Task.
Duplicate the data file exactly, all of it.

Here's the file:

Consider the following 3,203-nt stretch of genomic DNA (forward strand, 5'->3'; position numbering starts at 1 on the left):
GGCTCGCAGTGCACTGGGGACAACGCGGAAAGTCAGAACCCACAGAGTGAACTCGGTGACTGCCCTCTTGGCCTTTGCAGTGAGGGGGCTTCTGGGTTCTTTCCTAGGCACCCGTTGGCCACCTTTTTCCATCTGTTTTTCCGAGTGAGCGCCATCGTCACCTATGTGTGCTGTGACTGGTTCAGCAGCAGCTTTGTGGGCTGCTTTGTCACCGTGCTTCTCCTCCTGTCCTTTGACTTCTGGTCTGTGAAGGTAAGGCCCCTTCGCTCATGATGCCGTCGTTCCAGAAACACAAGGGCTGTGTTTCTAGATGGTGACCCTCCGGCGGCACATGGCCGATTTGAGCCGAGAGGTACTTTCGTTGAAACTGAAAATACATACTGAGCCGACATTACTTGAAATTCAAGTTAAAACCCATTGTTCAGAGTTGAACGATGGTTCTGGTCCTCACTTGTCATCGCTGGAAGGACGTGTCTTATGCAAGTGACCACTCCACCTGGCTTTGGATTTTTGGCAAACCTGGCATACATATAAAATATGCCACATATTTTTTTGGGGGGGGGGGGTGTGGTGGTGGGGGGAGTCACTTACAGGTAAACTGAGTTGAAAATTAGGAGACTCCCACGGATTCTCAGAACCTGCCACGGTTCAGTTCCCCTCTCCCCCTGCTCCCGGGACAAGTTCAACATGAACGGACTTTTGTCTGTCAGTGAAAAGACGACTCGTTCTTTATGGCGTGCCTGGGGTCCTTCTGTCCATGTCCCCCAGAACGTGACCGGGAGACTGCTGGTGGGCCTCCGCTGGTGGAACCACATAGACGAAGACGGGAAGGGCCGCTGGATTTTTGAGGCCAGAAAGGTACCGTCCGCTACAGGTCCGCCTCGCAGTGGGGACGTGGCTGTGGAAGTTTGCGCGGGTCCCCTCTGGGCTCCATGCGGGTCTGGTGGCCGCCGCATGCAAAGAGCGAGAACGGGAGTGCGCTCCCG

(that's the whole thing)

Consider the following 3,203-nt stretch of genomic DNA (forward strand, 5'->3'; position numbering starts at 1 on the left):
GGCTCGCAGTGCACTGGGGACAACGCGGAAAGTCAGAACCCACAGAGTGAACTCGGTGACTGCCCTCTTGGCCTTTGCAGTGAGGGGGCTTCTGGGTTCTTTCCTAGGCACCCGTTGGCCACCTTTTTCCATCTGTTTTTCCGAGTGAGCGCCATCGTCACCTATGTGTGCTGTGACTGGTTCAGCAGCAGCTTTGTGGGCTGCTTTGTCACCGTGCTTCTCCTCCTGTCCTTTGACTTCTGGTCTGTGAAGGTAAGGCCCCTTCGCTCATGATGCCGTCGTTCCAGAAACACAAGGGCTGTGTTTCTAGATGGTGACCCTCCGGCGGCACATGGCCGATTTGAGCCGAGAGGTACTTTCGTTGAAACTGAAAATACATACTGAGCCGACATTACTTGAAATTCAAGTTAAAACCCATTGTTCAGAGTTGAACGATGGTTCTGGTCCTCACTTGTCATCGCTGGAAGGACGTGTCTTATGCAAGTGACCACTCCACCTGGCTTTGGATTTTTGGCAAACCTGGCATACATATAAAATATGCCACATATTTTTTTGGGGGGGGGGGGTGTGGTGGTGGGGGGAGTCACTTACAGGTAAACTGAGTTGAAAATTAGGAGACTCCCACGGATTCTCAGAACCTGCCACGGTTCAGTTCCCCTCTCCCCCTGCTCCCGGGACAAGTTCAACATGAACGGACTTTTGTCTGTCAGTGAAAAGACGACTCGTTCTTTATGGCGTGCCTGGGGTCCTTCTGTCCATGTCCCCCAGAACGTGACCGGGAGACTGCTGGTGGGCCTCCGCTGGTGGAACCACATAGACGAAGACGGGAAGGGCCGCTGGATTTTTGAGGCCAGAAAGGTACCGTCCGCTACAGGTCCGCCTCGCAGTGGGGACGTGGCTGTGGAAGTTTGCGCGGGTCCCCTCTGGGCTCCATGCGGGTCTGGTGGCCGCCGCATGCAAAGAGCGAGAACGGGAGTGCGCTCCCG